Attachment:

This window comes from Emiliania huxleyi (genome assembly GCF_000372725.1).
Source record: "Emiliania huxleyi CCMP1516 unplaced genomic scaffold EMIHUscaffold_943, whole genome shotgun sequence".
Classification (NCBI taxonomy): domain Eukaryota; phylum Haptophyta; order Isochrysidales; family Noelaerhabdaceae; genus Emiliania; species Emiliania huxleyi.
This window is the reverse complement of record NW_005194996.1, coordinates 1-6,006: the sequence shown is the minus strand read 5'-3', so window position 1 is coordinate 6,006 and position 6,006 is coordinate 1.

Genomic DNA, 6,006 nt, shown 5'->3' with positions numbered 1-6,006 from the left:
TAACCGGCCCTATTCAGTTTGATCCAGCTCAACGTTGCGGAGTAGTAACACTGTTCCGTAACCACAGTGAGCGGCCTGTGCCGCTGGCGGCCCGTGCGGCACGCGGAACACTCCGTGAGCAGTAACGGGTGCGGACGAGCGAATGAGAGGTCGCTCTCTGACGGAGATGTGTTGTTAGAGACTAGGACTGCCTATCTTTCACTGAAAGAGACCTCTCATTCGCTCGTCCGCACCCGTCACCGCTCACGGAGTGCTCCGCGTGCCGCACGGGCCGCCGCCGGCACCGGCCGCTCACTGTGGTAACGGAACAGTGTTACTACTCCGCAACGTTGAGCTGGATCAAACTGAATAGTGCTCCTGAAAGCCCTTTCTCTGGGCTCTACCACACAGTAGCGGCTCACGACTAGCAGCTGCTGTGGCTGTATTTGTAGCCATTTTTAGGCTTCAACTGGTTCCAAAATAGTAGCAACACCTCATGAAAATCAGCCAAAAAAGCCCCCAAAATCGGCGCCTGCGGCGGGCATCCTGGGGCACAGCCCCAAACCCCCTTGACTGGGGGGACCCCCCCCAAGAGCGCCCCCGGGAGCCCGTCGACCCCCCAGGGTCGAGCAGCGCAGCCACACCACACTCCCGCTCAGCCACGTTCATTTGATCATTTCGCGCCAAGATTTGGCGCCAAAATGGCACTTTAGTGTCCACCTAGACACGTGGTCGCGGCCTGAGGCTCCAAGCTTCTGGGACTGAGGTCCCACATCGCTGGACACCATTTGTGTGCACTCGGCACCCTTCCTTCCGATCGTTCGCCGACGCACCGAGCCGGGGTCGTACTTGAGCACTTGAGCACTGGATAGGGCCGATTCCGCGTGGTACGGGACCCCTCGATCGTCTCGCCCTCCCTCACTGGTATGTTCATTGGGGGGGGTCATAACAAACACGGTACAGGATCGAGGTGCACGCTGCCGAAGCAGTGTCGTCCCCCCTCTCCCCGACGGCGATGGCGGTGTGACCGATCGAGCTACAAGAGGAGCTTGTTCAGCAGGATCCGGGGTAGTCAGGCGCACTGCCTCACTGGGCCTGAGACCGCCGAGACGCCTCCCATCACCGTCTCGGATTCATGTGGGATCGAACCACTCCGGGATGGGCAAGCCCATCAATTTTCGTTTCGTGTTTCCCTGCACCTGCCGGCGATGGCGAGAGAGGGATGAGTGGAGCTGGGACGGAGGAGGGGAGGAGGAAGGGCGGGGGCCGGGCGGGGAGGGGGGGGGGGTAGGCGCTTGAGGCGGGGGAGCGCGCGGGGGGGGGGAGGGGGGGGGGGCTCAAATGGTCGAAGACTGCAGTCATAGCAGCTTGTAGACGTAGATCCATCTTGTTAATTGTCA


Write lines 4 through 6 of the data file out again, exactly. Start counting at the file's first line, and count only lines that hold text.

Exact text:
This window is the reverse complement of record NW_005194996.1, coordinates 1-6,006: the sequence shown is the minus strand read 5'-3', so window position 1 is coordinate 6,006 and position 6,006 is coordinate 1.

Genomic DNA, 6,006 nt, shown 5'->3' with positions numbered 1-6,006 from the left:
TAACCGGCCCTATTCAGTTTGATCCAGCTCAACGTTGCGGAGTAGTAACACTGTTCCGTAACCACAGTGAGCGGCCTGTGCCGCTGGCGGCCCGTGCGGCACGCGGAACACTCCGTGAGCAGTAACGGGTGCGGACGAGCGAATGAGAGGTCGCTCTCTGACGGAGATGTGTTGTTAGAGACTAGGACTGCCTATCTTTCACTGAAAGAGACCTCTCATTCGCTCGTCCGCACCCGTCACCGCTCACGGAGTGCTCCGCGTGCCGCACGGGCCGCCGCCGGCACCGGCCGCTCACTGTGGTAACGGAACAGTGTTACTACTCCGCAACGTTGAGCTGGATCAAACTGAATAGTGCTCCTGAAAGCCCTTTCTCTGGGCTCTACCACACAGTAGCGGCTCACGACTAGCAGCTGCTGTGGCTGTATTTGTAGCCATTTTTAGGCTTCAACTGGTTCCAAAATAGTAGCAACACCTCATGAAAATCAGCCAAAAAAGCCCCCAAAATCGGCGCCTGCGGCGGGCATCCTGGGGCACAGCCCCAAACCCCCTTGACTGGGGGGACCCCCCCCAAGAGCGCCCCCGGGAGCCCGTCGACCCCCCAGGGTCGAGCAGCGCAGCCACACCACACTCCCGCTCAGCCACGTTCATTTGATCATTTCGCGCCAAGATTTGGCGCCAAAATGGCACTTTAGTGTCCACCTAGACACGTGGTCGCGGCCTGAGGCTCCAAGCTTCTGGGACTGAGGTCCCACATCGCTGGACACCATTTGTGTGCACTCGGCACCCTTCCTTCCGATCGTTCGCCGACGCACCGAGCCGGGGTCGTACTTGAGCACTTGAGCACTGGATAGGGCCGATTCCGCGTGGTACGGGACCCCTCGATCGTCTCGCCCTCCCTCACTGGTATGTTCATTGGGGGGGGTCATAACAAACACGGTACAGGATCGAGGTGCACGCTGCCGAAGCAGTGTCGTCCCCCCTCTCCCCGACGGCGATGGCGGTGTGACCGATCGAGCTACAAGAGGAGCTTGTTCAGCAGGATCCGGGGTAGTCAGGCGCACTGCCTCACTGGGCCTGAGACCGCCGAGACGCCTCCCATCACCGTCTCGGATTCATGTGGGATCGAACCACTCCGGGATGGGCAAGCCCATCAATTTTCGTTTCGTGTTTCCCTGCACCTGCCGGCGATGGCGAGAGAGGGATGAGTGGAGCTGGGACGGAGGAGGGGAGGAGGAAGGGCGGGGGCCGGGCGGGGAGGGGGGGGGGGTAGGCGCTTGAGGCGGGGGAGCGCGCGGGGGGGGGGAGGGGGGGGGGGCTCAAATGGTCGAAGACTGCAGTCATAGCAGCTTGTAGACGTAGATCCATCTTGTTAATTGTCA